Dr. Mathew’s treatment notes comprise two evaluations conducted in December 2008 and December 2009, medication review notes for each month of 2009 except February, medication review notes for March, April, and October 2010, and a medication review note for March 2011.

Dr. Mathews evaluated Gould’s memory twice, indicating it was good at the December 2008 evaluation, and “fair” at the December 2009 evaluation. (Tr. 255, 261.) She recorded his attention and concentration as within normal limits in March, April, May, June, July, August, September, October, and November of 2009; in March, April, May, June, July, August, September, and October 2010; and in March 2011. (Tr. 310, 313, 316, 321, 324, 327, 330, 333, 336, 415, 418, 425, 433, 438, 443, 446, 450, 454.) Although Gould’s judgment is frequently indicated as limited, it is listed as “better” in January 2009, then as within normal limits or as “better” in June, August, and September 2009, and again in August 2010. (Tr. 307, 321, 327, 330, 443.) Stability or improvement are indicated on numerous occasions: January 2009 (mood improved, energy and motivation better, clinical status improving); March 2009 (in good spirits, symptoms stable); April 2009 (mood stable, symptoms stable); July 2009 (depression “lifting, ” energy and motivation better); September 2009 (mood stable, mood improved); July 2010 (“doing better”); August 2010 (doing “good”, handling father’s death “okay”); September 2010 (“doing real good”, “dealing with stressors better”, symptoms stable); October 2010 (stable mood); and March 2011 (feeling great, motivated to go to work). (Tr. 306, 308, 310, 312, 313, 324, 330, 423, 430, 438, 440, 442, 446.) In fact, the medication review note for March 2011 – the same month Dr. Mathew reported serious limitations in Gould’s ability to work – relates that Gould was working part-time and felt motivated to go to work. (Tr. 423.)

In his objection, Gould points to several places in Dr. Mathew’s treatment notes that, he contends, are consistent with the Dr. Mathew’s opinion in the medical source statement. (Dkt. 16, Objections 2-3.) First, Dr. Mathew “documented a long history of manic symptoms.” (Id.) To be sure, Dr. Mathew does mention Gould’s history of manic symptoms in the December 2008 and 2009 evaluations, but she does so in describing Gould’s mental health treatment history. (Tr. 252.) Dr. Mathew further writes that Gould “stated that when he gets manic he has increased energy, increased psychomotor activity, has racing thoughts, hyperverbal speech and poor sleep.” Dr. Mathew’s treatment notes consistently reflect Gould having no racing thoughts or increased psychomotor activity, and only occasional poor sleep. On one occasion, Dr. Mathew’s notes show Gould reporting increased psychomotor activity and energy, but also reporting improvement in those symptoms in the days before the November 2009 medication review. (Tr. 336.) In other words, even if Gould had a history of manic symptoms, Dr. Mathew’s notes show those symptoms occurring only once during the period from December 2008 through March 2011.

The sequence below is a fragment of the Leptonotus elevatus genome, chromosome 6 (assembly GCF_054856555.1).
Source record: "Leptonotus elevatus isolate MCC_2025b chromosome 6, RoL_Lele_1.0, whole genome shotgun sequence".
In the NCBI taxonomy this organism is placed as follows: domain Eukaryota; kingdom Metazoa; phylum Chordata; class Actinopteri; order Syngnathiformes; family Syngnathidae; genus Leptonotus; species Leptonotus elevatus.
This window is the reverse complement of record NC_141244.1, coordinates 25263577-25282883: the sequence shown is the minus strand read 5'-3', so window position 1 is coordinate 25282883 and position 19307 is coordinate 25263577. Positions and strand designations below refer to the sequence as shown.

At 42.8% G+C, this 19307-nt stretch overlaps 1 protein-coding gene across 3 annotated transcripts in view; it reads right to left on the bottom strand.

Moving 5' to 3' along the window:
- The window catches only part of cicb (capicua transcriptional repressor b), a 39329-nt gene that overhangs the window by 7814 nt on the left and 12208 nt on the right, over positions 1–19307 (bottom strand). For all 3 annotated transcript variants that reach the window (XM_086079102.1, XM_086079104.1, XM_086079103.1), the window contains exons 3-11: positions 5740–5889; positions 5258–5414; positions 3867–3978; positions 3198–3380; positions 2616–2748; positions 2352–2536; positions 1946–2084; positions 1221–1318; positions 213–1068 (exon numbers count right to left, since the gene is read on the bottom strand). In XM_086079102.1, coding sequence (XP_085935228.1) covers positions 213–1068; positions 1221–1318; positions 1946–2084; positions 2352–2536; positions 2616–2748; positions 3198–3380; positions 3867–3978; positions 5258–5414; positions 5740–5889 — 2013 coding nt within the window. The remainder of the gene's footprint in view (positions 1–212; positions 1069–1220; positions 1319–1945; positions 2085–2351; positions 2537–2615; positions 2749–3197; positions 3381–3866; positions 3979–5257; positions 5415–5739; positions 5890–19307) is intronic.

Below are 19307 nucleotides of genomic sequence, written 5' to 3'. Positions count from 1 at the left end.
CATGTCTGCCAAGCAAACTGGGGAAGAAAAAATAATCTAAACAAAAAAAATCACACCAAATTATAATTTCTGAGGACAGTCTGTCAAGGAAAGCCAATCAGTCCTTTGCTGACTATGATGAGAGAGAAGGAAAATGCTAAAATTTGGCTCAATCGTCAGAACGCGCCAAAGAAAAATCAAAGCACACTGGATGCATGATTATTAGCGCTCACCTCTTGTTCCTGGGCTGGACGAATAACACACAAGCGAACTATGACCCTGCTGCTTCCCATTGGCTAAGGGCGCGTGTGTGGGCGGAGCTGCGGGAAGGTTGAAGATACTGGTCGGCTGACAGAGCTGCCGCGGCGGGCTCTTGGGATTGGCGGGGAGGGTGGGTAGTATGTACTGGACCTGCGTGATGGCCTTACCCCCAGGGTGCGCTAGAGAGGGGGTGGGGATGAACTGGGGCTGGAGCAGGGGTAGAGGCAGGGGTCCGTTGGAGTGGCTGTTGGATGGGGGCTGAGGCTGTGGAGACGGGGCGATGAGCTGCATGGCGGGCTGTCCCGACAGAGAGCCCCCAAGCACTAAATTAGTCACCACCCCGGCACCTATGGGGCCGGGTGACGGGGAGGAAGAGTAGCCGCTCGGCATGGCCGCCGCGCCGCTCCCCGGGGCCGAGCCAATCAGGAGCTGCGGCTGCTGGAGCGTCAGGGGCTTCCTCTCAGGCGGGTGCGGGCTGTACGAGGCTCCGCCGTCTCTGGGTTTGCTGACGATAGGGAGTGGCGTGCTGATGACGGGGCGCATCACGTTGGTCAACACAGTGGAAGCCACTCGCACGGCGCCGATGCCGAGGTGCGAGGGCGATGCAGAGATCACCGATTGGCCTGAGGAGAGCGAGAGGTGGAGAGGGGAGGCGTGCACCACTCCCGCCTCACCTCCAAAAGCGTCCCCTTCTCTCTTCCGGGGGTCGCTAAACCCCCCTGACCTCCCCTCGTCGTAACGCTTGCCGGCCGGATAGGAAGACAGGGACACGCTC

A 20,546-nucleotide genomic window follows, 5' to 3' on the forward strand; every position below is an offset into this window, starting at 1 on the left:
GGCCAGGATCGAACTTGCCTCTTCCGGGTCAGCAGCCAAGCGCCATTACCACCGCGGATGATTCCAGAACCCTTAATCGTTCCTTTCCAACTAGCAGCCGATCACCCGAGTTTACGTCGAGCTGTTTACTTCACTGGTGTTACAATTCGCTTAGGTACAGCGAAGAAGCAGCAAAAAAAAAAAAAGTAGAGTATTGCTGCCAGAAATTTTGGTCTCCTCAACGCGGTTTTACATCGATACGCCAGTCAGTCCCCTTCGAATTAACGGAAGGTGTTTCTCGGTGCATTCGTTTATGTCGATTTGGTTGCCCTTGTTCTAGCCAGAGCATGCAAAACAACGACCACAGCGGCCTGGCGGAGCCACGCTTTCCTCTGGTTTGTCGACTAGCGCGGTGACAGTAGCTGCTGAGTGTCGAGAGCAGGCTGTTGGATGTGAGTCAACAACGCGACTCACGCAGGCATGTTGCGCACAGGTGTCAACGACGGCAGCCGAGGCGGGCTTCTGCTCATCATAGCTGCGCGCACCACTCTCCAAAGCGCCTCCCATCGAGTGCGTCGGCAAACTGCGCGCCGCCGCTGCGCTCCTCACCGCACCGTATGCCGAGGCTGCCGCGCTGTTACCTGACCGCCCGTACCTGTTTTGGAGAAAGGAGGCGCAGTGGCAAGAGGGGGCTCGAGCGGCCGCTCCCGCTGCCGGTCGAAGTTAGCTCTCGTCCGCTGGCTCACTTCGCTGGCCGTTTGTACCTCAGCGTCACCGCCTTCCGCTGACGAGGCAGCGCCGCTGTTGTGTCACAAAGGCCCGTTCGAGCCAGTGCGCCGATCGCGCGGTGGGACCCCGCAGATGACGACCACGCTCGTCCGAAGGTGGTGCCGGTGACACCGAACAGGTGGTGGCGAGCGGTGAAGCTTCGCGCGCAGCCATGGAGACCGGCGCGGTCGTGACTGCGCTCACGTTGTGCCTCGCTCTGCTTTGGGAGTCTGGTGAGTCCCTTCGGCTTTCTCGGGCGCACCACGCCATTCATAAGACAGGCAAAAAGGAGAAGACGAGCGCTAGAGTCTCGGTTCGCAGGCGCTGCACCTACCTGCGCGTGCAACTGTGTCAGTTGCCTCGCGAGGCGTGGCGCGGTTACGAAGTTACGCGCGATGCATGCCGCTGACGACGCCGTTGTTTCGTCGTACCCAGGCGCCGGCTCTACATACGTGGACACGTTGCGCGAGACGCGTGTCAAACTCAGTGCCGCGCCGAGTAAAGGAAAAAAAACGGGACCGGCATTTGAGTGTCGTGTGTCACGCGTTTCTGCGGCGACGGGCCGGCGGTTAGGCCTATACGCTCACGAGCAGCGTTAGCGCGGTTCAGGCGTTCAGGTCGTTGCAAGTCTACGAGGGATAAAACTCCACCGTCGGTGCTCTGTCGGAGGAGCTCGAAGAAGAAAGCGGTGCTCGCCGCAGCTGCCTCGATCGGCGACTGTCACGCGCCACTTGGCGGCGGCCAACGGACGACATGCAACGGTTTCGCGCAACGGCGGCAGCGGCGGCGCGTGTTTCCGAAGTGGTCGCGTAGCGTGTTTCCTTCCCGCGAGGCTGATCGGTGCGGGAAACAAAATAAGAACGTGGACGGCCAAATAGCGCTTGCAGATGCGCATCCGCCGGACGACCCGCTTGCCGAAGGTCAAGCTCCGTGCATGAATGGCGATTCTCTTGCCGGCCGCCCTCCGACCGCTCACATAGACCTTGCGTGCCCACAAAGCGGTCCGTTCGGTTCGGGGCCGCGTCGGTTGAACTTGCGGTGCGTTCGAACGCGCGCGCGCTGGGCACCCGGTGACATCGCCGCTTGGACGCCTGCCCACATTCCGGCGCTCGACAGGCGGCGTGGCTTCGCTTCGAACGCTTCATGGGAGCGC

Gould also cites four places where the treatment notes reflect his symptoms growing “more depressive or less stable.” (Dkt. 16, Objections 3.) Two of the pages Gould cites reflect the same evaluation on June 19, 2009. (Tr. 286, 320.) Gould reported feeling sad that day because of his father’s chronic illness. (Id.) The August 2009 medication review indicates Gould “having more negative thoughts recently” and “feeling low.” (Tr. 327.) The final page Gould cites is from the November 2009 medication review, mentioned above, at which Gould reported increased psychomotor activity and energy, but also reported improvement in those symptoms. (Tr. 336.) This does not constitute “variability over time, ” as Gould contends; rather, it shows a period in which Gould felt low in summer 2009, apparently tied to the health of his father, and one instance in November 2009 when Gould reported manic symptoms that improved. Otherwise, as discussed above, Dr. Mathew’s treatment notes consistently reveal stability and improvement, as the ALJ found.

In sum, the ALJ’s determination to give Dr. Mathew’s opinion statement little weight is supported by evidence that a reasonable mind might accept as adequate. The Court must therefore defer to that determination.

Gould further objects to the ALJ’s treatment of the opinions of Gould’s therapists, Gina Palacios and Andrea Orsini-Brown. (Dkt. 16, Objections 3-4.) The ALJ found these opinions inconsistent with Palacios’ and Orsini-Brown’s evaluations of Gould, and with Gould’s description of his own level of functioning. (Tr. 18). The ALJ thus afforded the opinions little weight. (Id.)

As Gould acknowledges, however, the ALJ was not required to accord any special weight or consideration to the opinions of Palacios and Orsini-Brown, as they are not opinions from acceptable medical sources as defined in the Social Security regulations. See 20 C.F.R. §§ 404.1513(a), 416.913(a).

IV. Conclusion

Accordingly, plaintiff’s objections (Dkt. 16) are DENIED; The Magistrate Judge’s Report and Recommendation (Dkt. 14) is ADOPTED; Plaintiff’s Motion for Summary Judgment (Dkt. 10) is DENIED; and Defendant’s Motion for Summary Judgment (Dkt. 13) is GRANTED.